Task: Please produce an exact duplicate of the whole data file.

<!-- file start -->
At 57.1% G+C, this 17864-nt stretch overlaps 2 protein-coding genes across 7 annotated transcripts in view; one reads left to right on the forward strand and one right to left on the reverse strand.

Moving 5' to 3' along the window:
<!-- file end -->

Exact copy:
At 57.1% G+C, this 17864-nt stretch overlaps 2 protein-coding genes across 7 annotated transcripts in view; one reads left to right on the forward strand and one right to left on the reverse strand.

Moving 5' to 3' along the window: